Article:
Last week a friend recommended a book to me:
Storyworthy: Engage, Teach, Persuade, and Change Your Life through the Power of Storytelling by Matthew Dicks.
It’s a how-to guide on telling better stories. The author is a novelist and five-time winner of the Moth GrandSLAM competition (a national storytelling contest).
As you can probably tell, I like telling stories, so I was keen to check it out.
I’ve been listening on Audible the last few days and taking notes. It’s a great book.
Here are 13 of the insights I’ve written down:
- Start your story with forward motion — “It’s late on a Thursday night, and I’m barrelling down the highway.”
- Kick off stories as close to their ending as possible. More scenes are harder for a reader to follow.
- Every story should boil down to a 5-second moment of transformation in the main character.
- Cut every detail that does not bring that 5-second moment into the greatest possible clarity.
- Never tell someone else’s story. Tell YOUR side of their story.
- Deliberately slow your story down when your audience is in the most suspense to find out what comes next.
- Omit details — even entire characters — if it makes a better story for the audience.
- Raise the stakes of your story by explaining how you believe a plan SHOULD work, before you try it. This is why the Ocean’s Eleven series spends so much time explaining how the heists are supposed to go off.
- Stories should be like a movie in the reader’s mind. Every scene must have a physical location they can imagine.
- Never open with a thesis statement. “This is a story about a time I realised that friends can be all the family you’ll ever need.”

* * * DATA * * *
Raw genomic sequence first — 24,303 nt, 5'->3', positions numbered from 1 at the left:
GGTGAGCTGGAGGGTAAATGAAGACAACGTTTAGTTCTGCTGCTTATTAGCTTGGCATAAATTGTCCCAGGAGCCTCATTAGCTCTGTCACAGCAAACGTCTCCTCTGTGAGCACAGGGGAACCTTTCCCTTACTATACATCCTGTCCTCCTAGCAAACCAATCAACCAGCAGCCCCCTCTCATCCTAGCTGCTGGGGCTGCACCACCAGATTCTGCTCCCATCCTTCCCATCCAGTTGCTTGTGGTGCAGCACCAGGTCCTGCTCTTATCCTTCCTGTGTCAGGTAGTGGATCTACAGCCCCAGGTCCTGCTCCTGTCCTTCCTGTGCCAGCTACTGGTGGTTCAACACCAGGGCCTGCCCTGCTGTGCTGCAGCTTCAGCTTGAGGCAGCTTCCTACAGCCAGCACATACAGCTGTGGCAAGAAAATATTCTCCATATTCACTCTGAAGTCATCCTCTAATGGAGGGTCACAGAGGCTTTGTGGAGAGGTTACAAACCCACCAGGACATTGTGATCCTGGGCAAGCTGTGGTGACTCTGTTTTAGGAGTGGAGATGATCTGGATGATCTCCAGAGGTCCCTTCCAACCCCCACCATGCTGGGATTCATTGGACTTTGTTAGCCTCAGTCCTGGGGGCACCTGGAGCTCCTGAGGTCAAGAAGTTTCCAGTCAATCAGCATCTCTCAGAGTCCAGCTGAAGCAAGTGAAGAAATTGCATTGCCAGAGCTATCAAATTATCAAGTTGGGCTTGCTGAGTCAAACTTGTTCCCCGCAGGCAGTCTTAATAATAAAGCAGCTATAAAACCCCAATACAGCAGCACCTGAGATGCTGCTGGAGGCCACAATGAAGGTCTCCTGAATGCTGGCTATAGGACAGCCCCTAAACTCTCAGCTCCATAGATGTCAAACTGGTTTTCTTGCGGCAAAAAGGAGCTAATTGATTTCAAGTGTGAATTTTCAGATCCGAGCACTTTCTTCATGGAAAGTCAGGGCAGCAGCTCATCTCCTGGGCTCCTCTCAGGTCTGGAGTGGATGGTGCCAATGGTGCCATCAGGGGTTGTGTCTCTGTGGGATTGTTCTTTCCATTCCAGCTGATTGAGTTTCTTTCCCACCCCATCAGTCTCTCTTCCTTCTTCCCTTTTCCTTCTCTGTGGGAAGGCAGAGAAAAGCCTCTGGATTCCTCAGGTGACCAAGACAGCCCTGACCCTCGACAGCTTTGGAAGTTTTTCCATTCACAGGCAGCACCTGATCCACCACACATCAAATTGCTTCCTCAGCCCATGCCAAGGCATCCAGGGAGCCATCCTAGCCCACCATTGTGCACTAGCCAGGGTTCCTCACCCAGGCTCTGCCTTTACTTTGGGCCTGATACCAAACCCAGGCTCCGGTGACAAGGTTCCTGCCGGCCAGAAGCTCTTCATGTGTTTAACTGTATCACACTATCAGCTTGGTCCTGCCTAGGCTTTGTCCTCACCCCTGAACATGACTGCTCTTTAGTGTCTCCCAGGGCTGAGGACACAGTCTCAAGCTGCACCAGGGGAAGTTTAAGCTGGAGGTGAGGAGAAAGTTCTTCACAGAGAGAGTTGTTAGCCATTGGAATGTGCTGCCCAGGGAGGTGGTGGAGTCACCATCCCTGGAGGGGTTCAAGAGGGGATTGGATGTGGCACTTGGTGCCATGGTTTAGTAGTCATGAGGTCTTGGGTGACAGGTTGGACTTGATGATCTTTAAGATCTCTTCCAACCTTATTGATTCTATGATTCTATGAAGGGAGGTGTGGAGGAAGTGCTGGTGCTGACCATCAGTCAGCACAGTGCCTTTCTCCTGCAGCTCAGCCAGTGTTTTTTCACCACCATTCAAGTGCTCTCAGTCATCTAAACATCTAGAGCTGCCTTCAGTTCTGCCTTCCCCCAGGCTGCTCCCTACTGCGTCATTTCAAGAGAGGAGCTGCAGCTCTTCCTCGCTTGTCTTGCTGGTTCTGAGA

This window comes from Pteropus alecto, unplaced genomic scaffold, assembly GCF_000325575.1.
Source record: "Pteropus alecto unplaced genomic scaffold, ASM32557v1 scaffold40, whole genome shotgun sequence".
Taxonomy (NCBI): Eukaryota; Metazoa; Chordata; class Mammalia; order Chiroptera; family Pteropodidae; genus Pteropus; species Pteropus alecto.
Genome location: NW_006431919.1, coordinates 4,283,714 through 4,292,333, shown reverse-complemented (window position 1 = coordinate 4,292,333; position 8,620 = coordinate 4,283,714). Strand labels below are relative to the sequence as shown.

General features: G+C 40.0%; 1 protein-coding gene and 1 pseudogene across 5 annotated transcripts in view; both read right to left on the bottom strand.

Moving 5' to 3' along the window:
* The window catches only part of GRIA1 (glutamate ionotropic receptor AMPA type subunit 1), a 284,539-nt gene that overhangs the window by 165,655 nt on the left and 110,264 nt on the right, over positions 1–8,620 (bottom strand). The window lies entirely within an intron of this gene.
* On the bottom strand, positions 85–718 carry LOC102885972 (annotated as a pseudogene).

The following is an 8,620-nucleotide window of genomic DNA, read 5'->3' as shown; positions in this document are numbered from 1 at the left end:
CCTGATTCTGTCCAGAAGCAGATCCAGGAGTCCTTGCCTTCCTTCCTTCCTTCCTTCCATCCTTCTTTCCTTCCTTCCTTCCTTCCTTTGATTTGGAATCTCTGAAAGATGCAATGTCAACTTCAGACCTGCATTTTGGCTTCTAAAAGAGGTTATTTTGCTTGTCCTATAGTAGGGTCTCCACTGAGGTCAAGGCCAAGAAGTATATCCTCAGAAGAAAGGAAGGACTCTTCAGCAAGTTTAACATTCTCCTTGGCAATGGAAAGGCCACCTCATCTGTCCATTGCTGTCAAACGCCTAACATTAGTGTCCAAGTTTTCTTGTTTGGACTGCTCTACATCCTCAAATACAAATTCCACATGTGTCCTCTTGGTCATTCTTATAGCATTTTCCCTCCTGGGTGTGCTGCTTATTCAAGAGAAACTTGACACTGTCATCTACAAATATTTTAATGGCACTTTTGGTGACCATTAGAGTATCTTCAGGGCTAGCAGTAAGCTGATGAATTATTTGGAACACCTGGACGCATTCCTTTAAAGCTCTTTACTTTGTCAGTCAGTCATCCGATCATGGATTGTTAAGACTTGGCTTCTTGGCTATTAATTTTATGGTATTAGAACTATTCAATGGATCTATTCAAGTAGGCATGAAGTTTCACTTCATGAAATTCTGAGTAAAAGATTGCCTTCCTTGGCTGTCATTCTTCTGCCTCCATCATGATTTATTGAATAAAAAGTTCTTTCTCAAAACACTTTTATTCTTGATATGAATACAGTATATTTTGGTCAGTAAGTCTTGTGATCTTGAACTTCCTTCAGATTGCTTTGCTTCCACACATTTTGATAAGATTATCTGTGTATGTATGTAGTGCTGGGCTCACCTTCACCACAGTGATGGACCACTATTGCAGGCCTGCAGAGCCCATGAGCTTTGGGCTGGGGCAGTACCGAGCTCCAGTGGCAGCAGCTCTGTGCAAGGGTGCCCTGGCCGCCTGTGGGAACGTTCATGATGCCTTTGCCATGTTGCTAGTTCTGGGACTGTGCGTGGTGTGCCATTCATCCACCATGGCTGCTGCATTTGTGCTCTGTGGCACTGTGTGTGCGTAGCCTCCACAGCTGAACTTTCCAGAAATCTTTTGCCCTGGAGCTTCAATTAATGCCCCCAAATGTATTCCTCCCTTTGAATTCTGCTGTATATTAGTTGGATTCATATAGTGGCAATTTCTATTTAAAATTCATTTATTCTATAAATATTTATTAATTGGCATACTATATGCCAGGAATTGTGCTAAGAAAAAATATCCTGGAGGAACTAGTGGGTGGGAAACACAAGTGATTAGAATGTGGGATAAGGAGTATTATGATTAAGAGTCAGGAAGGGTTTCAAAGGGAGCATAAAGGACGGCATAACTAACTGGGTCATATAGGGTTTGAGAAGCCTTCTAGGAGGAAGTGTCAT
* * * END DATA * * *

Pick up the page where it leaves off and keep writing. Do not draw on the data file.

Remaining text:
- Don’t set expectations at the start of your story. “You won’t believe this one.”
- Make sure every ‘beat’ in your story can be linked with either ‘but’ or ‘therefore’, but never ‘and’. Contrast and consequence keep stories exciting.
- Keep stories as short and punchy as possible.
There was plenty of other stuff, too — about how to come up with story ideas from your life, and a few of the author’s own stories.
On the whole? I really enjoyed the book.
(Though to be fair, I already knew a lot of this advice from my years of working with a nationally bestselling author. He didn’t sell that many books without knowing how to tell a good tale.)
But let me throw a spanner in the works:
Many of these rules work for telling better stories … but not necessarily for better sales pitches.
This guy obviously isn’t selling anything with his stories. But when you and I write, we are. Which means that while there’s some overlap, you will NOT learn to be a better sales writer from this book.
So if you want to learn to tell better stories, I recommend the book.
But if you want to learn how to tell stories that sell?
Well, you’re on the right email list.
And if you’re not really interested in learning — and you just want me to do it — you can go here:
(… you won’t really get a story if you click, it just puts you on my client waitlist. Don’t be so literal.)